Herrick is representing the Trustee for Winstar Communications in its bankruptcy case against Lucent Technologies. This is one of the hardest fought and most highly visible bankruptcy battles of this decade.
The two companies entered into a strategic partnership in 1998 to provide telecommunications equipment and services. When Winstar filed for bankruptcy in 2001, it claimed that Lucent's breach of that agreement caused the company's downfall, and sued Lucent for breach of contract. The Court appointed the Chapter 7 Trustee in early 2002, and the Trustee hired Herrick. We evaluated the case, amended the complaint to assert a preference claim and a demand for equitable subordination.
Herrick represented the Trustee for Winstar Communications in a three month bench trial in 2005. The Delaware Bankruptcy Court awarded Winstar's Trustee judgment on all claims against Lucent. The Court awarded the Trustee judgment on the contract claim, but also found Lucent to be an "insider" of Winstar, and ordered Lucent to return a $188 million payment made by Winstar four months before bankruptcy. The Court also equitably subordinated Lucent's secured claims worth $22 million.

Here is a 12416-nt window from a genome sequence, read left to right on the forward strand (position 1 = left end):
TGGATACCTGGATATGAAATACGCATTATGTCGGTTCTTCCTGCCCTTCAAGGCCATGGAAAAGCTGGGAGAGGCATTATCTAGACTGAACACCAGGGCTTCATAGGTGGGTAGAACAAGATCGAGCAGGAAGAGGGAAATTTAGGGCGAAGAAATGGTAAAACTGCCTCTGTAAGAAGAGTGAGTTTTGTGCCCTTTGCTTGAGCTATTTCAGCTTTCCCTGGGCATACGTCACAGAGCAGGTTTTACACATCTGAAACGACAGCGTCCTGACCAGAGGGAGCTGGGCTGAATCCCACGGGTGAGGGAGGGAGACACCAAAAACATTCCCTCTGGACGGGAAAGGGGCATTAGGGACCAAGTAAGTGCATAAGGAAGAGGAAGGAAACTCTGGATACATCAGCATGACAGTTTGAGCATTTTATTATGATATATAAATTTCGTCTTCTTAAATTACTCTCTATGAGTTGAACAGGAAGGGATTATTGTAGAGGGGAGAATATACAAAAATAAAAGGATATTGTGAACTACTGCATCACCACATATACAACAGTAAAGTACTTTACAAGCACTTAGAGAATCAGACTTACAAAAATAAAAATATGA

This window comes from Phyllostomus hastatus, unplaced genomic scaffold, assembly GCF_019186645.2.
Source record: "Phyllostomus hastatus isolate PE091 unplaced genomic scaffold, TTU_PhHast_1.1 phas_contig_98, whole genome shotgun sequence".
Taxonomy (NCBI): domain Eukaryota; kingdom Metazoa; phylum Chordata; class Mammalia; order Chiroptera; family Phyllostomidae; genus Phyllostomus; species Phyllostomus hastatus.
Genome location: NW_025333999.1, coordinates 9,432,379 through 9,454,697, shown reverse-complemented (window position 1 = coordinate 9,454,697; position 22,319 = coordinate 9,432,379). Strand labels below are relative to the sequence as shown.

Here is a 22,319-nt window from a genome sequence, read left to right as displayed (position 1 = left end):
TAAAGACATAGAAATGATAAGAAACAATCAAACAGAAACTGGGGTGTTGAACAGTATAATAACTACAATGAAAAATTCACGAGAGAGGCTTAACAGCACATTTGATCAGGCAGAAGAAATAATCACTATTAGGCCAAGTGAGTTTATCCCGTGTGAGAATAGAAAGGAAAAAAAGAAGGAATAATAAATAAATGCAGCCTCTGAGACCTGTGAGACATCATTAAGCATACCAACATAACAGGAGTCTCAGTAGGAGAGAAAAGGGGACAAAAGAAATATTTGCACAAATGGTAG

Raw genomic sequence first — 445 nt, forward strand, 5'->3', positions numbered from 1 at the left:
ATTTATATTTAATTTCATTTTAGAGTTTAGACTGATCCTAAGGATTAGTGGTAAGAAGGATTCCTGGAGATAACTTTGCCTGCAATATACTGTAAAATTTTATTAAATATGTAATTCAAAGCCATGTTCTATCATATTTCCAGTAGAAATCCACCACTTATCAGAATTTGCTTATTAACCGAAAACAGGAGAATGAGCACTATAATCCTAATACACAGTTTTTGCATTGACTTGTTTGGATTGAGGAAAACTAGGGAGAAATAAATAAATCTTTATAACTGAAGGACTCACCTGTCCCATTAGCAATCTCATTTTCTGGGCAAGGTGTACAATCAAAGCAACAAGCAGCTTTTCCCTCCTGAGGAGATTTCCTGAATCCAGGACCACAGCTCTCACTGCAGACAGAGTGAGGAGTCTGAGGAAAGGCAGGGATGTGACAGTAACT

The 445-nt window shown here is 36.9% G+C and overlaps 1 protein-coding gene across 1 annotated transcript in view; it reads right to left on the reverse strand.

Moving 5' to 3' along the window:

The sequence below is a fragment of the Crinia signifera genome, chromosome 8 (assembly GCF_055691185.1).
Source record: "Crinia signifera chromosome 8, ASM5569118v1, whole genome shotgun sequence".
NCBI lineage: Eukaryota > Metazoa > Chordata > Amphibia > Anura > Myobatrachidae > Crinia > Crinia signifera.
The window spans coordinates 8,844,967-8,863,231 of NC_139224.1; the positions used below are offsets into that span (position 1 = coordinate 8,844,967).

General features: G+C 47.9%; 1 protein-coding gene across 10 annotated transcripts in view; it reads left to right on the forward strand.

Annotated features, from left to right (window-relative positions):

Lucent appealed, and Winstar's Trustee again relied on Herrick. By this time, the 2005 judgment was valued at over $320 million. The District Court of Delaware affirmed the Delaware Bankruptcy Court's order against Lucent in its entirety, and left the entire judgment for the Trustee intact.
Lucent appealed a second time, and Herrick prevailed on behalf of Winstar's Trustee yet again. In a case now valued at about $340 million, we successfully argued to the US Third Circuit Court of Appeals. The Third Circuit panel, in upholding the District Court, found, among other things, that Lucent was an insider of Winstar, meaning that a $188 million payment by Winstar to Lucent, more than three months before Winstar declared bankruptcy, must be disgorged to the Winstar bankruptcy estate. In so ruling, the court also upheld the Trustee's arguments regarding earmarking, new value, core versus non-core jurisdiction and right to jury trial. This judgment is the only significant asset remaining in the estate and will allow the Winstar bankruptcy trustee to make payments to certain of Winstar's creditors.